Advanced MRI technique unleashes new approach for diagnosing diabetic kidney disease
The gold standard test for predicting the onset of diabetic kidney disease is the albuminuria test. However, detecting albuminuria alone has limited sensitivity and specificity in end-stage renal failure with a decreased estimated glomerular filtration rate. This is supported by several reports, which state that about half of the type 2 diabetes patients who developed kidney dysfunction showed no preceding albuminuria.
In this study, the authors propose the possibility of diagnosing tubular abnormalities in diabetic kidney disease at an early stage and connecting them to treatment by combining the evaluation of sodium concentration using 23Na MRI with the measurement of urinary albumin, commonly used in diabetic testing.
23Na MRI, which images 23Na instead of the clinically applied 1H in existing MRI, visualizes metabolic changes in sodium. Although there have been previous reports of 23Na MRI studies, capturing sodium concentrations equivalent to physiological saline and visualizing them clearly in MRI has been challenging because the amount of sodium in vivo is much smaller than hydrogen, resulting in extremely small signal values. This study optimized the newly developed 23Na MRI to image the kidneys of mice, enabling detailed and clear imaging.
The kidney is involved in the excretion and reabsorption of sodium. It is equipped with mechanisms such as the countercurrent multiplication system, which allows efficient water reabsorption, and the formation of an osmotic gradient by sodium ions from the cortex to the medulla. Although many studies have been conducted on channels and transporters involved in renal sodium metabolism, the changes in kidney's overall amount and distribution of sodium need to be explored further. The advanced 23Na MRI technique can noninvasively evaluate the distribution of sodium throughout the kidney and assess changes in the countercurrent multiplication system.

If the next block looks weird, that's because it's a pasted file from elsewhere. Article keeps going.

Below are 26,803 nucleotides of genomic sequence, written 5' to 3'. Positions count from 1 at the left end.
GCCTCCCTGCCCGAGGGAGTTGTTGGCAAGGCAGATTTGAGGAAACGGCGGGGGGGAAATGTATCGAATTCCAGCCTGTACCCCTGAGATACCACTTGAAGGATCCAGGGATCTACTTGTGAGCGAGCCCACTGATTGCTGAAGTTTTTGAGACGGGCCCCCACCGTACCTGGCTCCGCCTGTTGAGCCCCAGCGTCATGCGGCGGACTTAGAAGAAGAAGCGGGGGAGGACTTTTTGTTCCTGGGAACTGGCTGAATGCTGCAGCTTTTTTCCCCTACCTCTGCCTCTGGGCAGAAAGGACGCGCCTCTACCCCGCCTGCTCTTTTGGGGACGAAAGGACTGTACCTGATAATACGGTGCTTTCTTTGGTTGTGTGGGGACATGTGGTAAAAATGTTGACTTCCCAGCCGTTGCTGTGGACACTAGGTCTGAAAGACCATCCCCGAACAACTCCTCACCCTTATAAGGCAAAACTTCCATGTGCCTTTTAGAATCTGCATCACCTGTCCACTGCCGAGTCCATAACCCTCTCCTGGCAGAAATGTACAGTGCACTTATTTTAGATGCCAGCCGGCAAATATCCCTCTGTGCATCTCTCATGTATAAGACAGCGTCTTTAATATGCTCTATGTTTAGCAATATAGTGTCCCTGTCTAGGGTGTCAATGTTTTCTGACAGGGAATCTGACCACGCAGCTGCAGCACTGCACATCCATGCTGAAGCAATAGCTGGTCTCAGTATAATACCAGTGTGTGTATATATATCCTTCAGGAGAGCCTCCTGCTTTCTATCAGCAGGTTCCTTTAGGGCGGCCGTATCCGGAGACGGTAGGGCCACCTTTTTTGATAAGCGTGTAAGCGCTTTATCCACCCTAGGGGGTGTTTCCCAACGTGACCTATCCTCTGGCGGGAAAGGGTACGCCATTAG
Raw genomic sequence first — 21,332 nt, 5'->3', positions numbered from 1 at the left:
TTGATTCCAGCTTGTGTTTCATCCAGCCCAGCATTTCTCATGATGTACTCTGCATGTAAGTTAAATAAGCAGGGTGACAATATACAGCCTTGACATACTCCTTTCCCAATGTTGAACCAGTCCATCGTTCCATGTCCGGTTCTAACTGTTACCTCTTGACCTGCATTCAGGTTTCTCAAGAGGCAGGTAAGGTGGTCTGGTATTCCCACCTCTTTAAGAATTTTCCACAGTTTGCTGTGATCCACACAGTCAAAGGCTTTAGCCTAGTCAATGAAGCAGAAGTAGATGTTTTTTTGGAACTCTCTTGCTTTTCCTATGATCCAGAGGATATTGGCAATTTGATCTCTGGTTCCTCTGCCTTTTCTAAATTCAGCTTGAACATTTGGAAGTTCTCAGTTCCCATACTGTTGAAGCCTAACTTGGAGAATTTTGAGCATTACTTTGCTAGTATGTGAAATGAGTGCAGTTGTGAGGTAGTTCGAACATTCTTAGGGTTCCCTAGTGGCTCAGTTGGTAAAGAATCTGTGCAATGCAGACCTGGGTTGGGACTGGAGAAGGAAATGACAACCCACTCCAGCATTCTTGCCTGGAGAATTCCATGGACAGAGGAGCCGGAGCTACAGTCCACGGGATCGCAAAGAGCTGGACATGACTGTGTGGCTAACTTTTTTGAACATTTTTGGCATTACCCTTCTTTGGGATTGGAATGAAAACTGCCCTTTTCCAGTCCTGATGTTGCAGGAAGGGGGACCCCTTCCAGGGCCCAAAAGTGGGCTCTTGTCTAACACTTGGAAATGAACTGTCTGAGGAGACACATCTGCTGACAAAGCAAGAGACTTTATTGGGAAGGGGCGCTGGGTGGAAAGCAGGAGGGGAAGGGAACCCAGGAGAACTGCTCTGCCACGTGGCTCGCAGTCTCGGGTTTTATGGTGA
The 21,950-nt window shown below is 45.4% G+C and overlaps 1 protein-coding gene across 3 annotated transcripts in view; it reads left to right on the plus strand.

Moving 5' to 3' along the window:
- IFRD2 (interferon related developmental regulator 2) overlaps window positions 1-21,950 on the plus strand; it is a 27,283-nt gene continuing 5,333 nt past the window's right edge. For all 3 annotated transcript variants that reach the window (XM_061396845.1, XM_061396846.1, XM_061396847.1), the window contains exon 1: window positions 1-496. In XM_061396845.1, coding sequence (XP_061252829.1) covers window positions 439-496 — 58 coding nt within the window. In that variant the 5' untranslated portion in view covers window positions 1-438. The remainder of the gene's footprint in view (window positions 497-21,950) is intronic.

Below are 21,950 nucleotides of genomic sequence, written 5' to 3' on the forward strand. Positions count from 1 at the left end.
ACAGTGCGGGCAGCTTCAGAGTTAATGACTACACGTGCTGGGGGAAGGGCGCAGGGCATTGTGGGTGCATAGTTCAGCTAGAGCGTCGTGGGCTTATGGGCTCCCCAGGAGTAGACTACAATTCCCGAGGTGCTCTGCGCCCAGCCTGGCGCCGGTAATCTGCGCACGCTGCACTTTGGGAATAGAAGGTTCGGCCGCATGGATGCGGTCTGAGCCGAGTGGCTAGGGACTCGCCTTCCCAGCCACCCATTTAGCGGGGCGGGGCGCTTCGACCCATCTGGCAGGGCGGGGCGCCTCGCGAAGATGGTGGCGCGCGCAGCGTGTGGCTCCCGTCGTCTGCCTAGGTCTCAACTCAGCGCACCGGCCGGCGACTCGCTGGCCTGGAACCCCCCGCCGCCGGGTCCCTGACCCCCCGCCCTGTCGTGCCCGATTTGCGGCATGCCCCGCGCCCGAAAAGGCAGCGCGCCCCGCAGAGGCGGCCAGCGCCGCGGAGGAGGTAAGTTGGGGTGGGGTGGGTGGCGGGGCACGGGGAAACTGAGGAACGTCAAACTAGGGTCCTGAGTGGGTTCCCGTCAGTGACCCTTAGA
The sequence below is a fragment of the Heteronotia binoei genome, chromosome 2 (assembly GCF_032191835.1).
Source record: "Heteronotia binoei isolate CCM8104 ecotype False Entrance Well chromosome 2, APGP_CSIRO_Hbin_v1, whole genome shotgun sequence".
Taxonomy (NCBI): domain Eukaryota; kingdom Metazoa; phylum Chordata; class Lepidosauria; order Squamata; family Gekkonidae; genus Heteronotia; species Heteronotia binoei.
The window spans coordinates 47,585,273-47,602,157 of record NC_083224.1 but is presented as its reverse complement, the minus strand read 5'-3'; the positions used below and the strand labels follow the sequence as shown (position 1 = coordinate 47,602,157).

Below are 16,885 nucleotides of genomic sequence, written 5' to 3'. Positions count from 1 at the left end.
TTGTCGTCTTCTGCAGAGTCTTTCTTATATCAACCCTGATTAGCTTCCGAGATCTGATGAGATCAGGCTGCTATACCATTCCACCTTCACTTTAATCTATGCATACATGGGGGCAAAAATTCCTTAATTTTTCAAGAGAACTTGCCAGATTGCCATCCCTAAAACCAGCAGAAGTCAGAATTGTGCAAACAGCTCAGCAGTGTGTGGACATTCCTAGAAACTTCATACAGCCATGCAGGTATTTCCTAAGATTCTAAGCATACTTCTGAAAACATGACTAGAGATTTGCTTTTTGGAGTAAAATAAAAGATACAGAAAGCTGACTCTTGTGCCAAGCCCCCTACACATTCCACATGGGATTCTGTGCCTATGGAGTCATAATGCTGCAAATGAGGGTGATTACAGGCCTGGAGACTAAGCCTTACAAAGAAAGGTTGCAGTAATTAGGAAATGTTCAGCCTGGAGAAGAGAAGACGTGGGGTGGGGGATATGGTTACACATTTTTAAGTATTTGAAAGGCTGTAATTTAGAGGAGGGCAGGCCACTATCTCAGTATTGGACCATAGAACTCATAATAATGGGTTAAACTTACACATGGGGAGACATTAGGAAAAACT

This study used six-week-old diabetic model mice (db/db mice) at an early stage when no tissue damage was observed in the kidneys and imaged the kidneys using a 9.4 Tesla vertical magnet MRI device optimized by the research group. Compared to control mice, the formation of the countercurrent multiplication system in the kidney was weakened, as revealed by the 23Na-visualization images. The success of this study is attributed to the research group's invention of the advanced MRI device and their unique imaging techniques.
23Na MRI can reveal metabolic changes in renal sodium and may enable a better understanding of the pathophysiology of not only diabetic kidney disease but also dehydration and some forms of hypertension related to sodium metabolism. In the future, the researchers plan to investigate whether these findings can help diagnose other diseases. Moreover, the successful detailed visualization of the mouse kidneys suggests the possibility of expanding the target organs. Accumulating these findings may open new avenues for the clinical application of 23Na MRI.
The article "Sodium magnetic resonance imaging shows impairment of the countercurrent multiplication system in diabetic mice kidney" was published in the journal Kidney360.
More information: Yusuke Nakagawa et al, Sodium Magnetic Resonance Imaging Shows Impairment of the Counter-current Multiplication System in Diabetic Mice Kidney, Kidney360 (2023). DOI: 10.34067/KID.0000000000000072